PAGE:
Toby J. Heytens joins the Law School as an Associate Professor of Law after serving as a visiting assistant professor at Cornell Law School and working at O'Melveny & Myers LLP, where his practice focused on appellate litigation. A graduate of Macalester College, Heytens received his J.D. in 2000 from Virginia, where he served as articles development editor of the Virginia Law Review . After law school, Heytens clerked for Judge Edward R. Becker of the U.S. Court of Appeals for the Third Circuit, served as a Bristow Fellow in the Office of the Solicitor General of the United States, and clerked for Justice Ruth Bader Ginsburg of the Supreme Court of the United States. His teaching and research interests include civil procedure, civil rights, criminal procedure, federal courts, and remedies.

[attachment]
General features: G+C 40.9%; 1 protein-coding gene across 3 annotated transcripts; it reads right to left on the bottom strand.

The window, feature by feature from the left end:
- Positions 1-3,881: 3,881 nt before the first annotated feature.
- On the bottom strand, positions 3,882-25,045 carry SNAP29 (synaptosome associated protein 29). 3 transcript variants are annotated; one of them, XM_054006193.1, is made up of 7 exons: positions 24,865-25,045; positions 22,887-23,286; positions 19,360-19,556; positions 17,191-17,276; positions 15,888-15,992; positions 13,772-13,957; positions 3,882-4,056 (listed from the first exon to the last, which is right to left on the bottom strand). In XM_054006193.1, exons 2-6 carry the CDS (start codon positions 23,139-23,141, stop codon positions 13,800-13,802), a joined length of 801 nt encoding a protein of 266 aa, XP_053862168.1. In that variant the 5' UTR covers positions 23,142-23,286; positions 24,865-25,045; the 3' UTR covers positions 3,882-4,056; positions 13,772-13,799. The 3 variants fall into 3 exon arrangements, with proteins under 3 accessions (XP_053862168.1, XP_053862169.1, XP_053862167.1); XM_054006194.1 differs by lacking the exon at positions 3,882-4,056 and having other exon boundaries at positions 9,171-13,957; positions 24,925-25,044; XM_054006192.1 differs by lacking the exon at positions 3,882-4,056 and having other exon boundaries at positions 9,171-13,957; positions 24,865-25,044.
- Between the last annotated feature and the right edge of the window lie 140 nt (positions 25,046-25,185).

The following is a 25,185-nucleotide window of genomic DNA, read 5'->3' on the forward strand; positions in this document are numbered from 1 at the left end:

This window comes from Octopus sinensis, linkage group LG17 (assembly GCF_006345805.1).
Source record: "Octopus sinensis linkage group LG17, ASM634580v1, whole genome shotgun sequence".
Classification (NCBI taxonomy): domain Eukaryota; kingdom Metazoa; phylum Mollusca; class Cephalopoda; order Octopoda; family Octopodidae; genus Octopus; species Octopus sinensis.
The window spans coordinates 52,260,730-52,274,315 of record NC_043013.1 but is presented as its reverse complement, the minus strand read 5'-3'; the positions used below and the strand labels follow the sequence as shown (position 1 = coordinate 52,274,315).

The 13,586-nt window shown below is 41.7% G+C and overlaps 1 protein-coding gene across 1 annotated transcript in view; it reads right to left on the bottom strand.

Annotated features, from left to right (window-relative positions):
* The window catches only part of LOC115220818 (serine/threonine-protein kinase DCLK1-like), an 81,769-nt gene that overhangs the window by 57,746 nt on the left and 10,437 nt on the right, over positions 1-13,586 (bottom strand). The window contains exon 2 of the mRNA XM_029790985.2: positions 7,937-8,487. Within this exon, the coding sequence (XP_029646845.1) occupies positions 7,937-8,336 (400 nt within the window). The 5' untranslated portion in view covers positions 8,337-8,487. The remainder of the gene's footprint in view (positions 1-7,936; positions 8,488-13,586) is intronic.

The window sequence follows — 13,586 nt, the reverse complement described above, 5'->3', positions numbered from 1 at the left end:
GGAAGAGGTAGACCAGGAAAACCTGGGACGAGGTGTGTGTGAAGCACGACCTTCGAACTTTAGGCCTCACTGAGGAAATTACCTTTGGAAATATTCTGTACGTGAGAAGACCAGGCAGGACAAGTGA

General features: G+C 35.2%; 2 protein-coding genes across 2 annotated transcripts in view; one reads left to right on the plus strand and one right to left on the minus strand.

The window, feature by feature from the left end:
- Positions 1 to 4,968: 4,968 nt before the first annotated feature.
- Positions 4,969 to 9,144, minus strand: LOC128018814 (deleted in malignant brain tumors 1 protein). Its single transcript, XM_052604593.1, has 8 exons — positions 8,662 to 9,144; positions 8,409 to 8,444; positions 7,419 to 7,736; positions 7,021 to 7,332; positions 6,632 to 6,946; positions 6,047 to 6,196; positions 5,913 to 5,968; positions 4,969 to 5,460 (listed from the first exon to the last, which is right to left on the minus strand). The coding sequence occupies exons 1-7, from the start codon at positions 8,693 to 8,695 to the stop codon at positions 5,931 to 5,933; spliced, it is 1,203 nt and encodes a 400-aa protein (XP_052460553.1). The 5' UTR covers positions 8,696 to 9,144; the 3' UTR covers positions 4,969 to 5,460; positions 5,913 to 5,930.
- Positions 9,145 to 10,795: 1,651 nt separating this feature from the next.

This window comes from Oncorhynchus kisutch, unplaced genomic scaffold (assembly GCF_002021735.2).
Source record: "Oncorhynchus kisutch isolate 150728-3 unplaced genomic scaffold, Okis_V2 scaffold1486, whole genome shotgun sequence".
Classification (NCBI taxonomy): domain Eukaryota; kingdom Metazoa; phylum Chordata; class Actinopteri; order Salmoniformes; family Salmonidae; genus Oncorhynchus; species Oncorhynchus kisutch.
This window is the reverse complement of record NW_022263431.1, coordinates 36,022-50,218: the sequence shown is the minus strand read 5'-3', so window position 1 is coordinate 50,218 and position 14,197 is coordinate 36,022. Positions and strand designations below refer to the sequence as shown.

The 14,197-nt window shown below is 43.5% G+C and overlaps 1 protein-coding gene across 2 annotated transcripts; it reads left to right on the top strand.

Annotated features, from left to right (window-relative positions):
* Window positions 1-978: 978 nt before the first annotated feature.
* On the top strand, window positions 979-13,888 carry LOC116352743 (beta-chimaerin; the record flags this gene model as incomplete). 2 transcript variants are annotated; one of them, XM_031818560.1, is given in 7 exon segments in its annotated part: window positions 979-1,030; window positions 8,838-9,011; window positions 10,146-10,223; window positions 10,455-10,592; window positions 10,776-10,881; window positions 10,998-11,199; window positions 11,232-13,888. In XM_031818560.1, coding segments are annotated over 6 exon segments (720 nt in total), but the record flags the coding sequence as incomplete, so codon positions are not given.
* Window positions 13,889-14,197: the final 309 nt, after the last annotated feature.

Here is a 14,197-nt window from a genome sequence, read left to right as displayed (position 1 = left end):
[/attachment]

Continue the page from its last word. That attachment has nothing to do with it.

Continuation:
Greg Mitchell joins the faculty as a Professor of Law and E. James Kelly, Jr.-Class of 1965 Research Professor after visiting here during the 2004-2005 academic year. Prior to joining the Law School, Mitchell was an assistant professor at Michigan State and an associate professor and the Sheila M. McDevitt Professor of Law at Florida State. After receiving his law degree and doctorate in psychology from UC-Berkeley, Mitchell clerked for Judge Thomas A. Wiseman, Jr., in the Middle District of Tennessee, and then practiced civil litigation with the Nashville law firm of Doramus, Trauger & Ney. He teaches courses in civil litigation and law and psychology, and his scholarship focuses on legal judgment and decision-making, the psychology of justice, and the application of social science to legal theory and policy.